The Soviet-Israeli War, 1967–1973: The USSR’s Military Intervention in the Egyptian-Israeli Conflict – Isabella Ginor, Gideon Remez
Oxford University Press | 2017 | PDF
Russia’s forceful re-entry into the Middle East highlights the topicality of this groundbreaking study, which confirms the USSR’s role in shaping Middle Eastern and global history.
This book covers the peak of the USSR’s direct military involvement in the Egyptian-Israeli conflict. The head-on clash between US-armed Israeli forces and some 20,000 Soviet servicemen with state-of-the-art weaponry turned the Middle East into the hottest front of the Cold War. The Soviets’ success in this war of attrition paved the way for their planning and support of Egypt’s cross-canal offensive in the 1973 Yom Kippur War.
Ginor and Remez challenge a series of long-accepted notions as to the scope, timeline and character of the Soviet intervention and overturn the conventional view that a US–Moscow détente led to a curtailment of Egyptian ambitions to capture the land it lost to Israel in 1967. Between this analytical rethink and the introduction of an entirely new genre of sources—memoirs and other publications by Soviet veterans themselves—The Soviet-Israeli War paves the way for scholars to revisit this pivotal moment in world history.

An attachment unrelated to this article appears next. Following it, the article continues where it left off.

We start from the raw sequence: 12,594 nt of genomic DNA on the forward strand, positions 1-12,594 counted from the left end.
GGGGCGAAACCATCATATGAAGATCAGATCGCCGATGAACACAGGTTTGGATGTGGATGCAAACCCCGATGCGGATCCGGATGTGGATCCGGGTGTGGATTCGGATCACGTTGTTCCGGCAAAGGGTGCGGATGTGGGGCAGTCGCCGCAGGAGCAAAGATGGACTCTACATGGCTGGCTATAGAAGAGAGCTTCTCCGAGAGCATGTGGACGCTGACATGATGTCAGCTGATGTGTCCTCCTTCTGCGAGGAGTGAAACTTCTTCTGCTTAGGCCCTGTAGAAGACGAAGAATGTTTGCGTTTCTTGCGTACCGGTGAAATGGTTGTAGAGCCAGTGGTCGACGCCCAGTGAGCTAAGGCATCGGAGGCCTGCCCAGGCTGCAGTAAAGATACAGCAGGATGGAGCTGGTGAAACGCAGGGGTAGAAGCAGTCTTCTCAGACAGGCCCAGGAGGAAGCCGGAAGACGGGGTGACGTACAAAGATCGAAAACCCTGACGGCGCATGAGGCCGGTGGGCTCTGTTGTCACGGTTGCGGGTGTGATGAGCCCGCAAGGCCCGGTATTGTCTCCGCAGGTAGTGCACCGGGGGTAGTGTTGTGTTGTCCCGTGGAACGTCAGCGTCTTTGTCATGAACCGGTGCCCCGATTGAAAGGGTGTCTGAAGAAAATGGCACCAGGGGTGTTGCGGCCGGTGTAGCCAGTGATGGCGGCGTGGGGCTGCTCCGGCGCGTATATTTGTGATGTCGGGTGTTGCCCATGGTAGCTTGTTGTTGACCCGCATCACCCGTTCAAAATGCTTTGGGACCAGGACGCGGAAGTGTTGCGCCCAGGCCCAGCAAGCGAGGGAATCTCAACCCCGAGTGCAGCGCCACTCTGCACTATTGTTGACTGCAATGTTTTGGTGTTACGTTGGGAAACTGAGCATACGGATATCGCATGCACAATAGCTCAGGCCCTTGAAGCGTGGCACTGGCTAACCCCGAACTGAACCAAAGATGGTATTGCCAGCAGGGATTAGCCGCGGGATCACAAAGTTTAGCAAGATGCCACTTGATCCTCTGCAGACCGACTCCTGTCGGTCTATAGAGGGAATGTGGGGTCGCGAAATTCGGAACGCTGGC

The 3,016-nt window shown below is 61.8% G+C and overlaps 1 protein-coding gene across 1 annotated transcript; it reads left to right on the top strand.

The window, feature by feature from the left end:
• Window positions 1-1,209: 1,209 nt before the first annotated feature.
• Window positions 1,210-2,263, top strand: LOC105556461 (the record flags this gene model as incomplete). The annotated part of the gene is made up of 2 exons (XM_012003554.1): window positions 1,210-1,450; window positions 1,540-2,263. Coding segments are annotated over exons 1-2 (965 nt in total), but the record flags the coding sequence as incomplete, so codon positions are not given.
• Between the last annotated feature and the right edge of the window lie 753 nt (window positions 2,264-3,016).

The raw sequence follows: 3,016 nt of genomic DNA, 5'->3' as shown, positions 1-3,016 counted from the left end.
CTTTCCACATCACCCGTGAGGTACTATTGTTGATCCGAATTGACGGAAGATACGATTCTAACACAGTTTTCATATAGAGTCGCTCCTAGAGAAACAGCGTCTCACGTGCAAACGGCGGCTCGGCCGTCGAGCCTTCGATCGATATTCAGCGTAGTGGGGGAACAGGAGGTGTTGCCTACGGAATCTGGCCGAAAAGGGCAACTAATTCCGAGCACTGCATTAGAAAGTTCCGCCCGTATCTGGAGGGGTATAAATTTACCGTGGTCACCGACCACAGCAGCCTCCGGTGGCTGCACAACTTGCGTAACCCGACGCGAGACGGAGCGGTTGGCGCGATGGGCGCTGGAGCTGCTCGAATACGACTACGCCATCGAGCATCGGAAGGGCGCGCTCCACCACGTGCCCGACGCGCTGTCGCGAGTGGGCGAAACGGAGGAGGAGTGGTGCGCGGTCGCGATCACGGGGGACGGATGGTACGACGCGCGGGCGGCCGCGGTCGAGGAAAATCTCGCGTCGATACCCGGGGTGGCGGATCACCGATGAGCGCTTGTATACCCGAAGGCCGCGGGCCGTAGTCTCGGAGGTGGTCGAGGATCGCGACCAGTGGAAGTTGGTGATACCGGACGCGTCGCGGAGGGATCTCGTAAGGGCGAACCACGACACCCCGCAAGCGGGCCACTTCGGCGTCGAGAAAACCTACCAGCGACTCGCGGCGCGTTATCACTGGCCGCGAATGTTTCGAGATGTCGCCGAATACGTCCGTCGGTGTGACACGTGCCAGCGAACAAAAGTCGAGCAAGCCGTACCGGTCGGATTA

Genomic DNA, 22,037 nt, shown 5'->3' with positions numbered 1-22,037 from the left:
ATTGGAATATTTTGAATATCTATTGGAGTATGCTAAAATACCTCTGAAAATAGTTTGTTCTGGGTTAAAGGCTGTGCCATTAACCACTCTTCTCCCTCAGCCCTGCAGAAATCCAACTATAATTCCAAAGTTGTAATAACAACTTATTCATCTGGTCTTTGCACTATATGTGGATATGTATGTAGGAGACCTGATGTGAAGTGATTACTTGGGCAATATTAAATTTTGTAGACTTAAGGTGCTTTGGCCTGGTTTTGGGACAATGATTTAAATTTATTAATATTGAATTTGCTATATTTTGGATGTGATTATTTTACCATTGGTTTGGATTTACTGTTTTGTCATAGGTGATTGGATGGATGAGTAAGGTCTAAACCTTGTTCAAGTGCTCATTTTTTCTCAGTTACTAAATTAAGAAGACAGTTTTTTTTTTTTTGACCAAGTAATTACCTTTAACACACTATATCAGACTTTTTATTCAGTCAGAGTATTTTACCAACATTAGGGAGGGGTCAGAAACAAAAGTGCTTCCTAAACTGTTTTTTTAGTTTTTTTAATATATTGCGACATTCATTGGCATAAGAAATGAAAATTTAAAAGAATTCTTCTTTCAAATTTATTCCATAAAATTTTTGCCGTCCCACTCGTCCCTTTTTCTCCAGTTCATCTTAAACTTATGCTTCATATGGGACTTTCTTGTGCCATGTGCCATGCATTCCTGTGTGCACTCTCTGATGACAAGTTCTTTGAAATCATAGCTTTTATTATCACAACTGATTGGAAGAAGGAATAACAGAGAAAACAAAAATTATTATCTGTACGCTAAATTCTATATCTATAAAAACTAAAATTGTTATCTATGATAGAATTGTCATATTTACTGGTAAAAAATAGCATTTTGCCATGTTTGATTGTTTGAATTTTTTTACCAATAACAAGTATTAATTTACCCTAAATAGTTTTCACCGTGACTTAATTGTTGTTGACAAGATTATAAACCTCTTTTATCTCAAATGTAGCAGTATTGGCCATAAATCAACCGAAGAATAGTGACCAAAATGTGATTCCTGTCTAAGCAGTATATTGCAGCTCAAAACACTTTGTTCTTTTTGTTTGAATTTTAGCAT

‘In an important and unconventional reading of Middle Eastern and global history Ginor and Remez challenge the widely accepted picture of the USSR’s position leading up to the Yom Kippur War. They provide evidence of Soviet support for Egypt by collecting the testimonies of Soviet veterans and cross-checking them against Western, Israeli and Arab records. The result of this work is an original and a much enlightening picture of the USSR’s active involvement in the Middle East before that war and the ensuing developments.’ — Aryeh Levin, former Israel ambassador to the USSR and Russia, author of Envoy to Moscow: Memories of an Israeli Ambassador, 1988–92